The use of mushrooms as food is probably as old as civilisation and mushrooms currently have greater importance in the diet of mankind. Cultivation and production of edible mushrooms are on the increase, particularly in Europe, America and Asia. The increased nutritional importance is due to the nutritive value of high-grade mushrooms, which almost equals that of milk [1]. Mushrooms have been evaluated for their nutritional status on the basis of their chemical composition. Cultivated and wild mushrooms contain reasonable amounts of proteins, carbohydrates, minerals, fibres and vitamins [2,3]. Furthermore, mushroom share low in calories, sodium, fats and cholesterol [4]. Edible mushrooms have long been considered to have medicine all value and to be devoid of undesirable effects [5].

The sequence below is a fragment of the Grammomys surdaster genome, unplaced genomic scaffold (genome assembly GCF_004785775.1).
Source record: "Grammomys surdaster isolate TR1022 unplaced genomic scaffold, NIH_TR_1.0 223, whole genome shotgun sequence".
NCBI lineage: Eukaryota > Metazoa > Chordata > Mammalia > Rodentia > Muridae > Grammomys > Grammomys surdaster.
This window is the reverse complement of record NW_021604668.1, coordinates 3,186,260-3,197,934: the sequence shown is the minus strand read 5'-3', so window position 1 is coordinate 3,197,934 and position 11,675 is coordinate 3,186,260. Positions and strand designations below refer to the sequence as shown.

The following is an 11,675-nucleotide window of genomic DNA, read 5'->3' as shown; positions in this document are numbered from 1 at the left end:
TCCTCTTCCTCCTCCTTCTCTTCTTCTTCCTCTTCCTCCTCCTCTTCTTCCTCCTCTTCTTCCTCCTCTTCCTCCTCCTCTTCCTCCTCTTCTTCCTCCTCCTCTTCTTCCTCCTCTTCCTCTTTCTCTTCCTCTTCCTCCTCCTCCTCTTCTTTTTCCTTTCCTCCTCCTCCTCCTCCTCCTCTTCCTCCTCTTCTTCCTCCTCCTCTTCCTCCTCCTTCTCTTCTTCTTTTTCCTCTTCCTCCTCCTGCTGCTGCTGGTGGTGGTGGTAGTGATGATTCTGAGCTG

Lillian Barros et al. [6] reported that the wild mushrooms were richer sources of protein and had a lower amount of fat than commercial mushrooms. Wild mushroom proteins also contain considerable amounts of non-essential amino acids such as: alanine, arginine, glycine, glutamic acid, aspartic acid, proline and serine. They are important in providing structure to cells, tissues and organs and therefore essential for growth and repair [7] More than 140,000species of mushrooms exist in nature, but less than 25 species (Agaricus bisporus, Pleurotus spp., Lentinus edodes, Volvariella volvacea, Auriculariaspp. etc.) are widely accepted as food and only a few have attained the level of an item of commerce [8]. Due to their high content of vitamin, protein and Calocybe indica Russula delica Lyophyllum mineral, mushrooms are considered as «Poor man’s Protein» [9]. The Greeks and Romans described mushrooms as «Food for the Gods» and were served only on celebrations. Reference to mushrooms is found in Vedas [10-12]. Most people eat mushrooms, mostly because of its flavour, meaty taste and medicinal value [13]. Mushrooms can be used for the food to solve the malnutrition problem [14]. Mushrooms have good nutritional value particularly as a source of protein that can enrich human diets, especially in some developing countries where animal protein may not be available and are expensive. The protein content of fresh mushroom is 3.7% stated by Food Agriculture Organization’s publication in 1978. The edible and medicinal mushrooms can be used on human welfare in the 21st century [15]. Many genera of mushrooms are edible and are rich in essential nutrients such as carbohydrates, proteins, vitamins, mineral, fat, fibre and various amino acids [16]. Mushrooms generally possess most of the attributes of nutritious food as they contain many essential nutrients in good quantity [17]. It must however be emphasized that some mushrooms are poisonous and may claim lives within few hr after consumption [18]. Pleurotus species are rich in medicinal values. Pleurotus Florida has antioxidant and antitumor activities [19].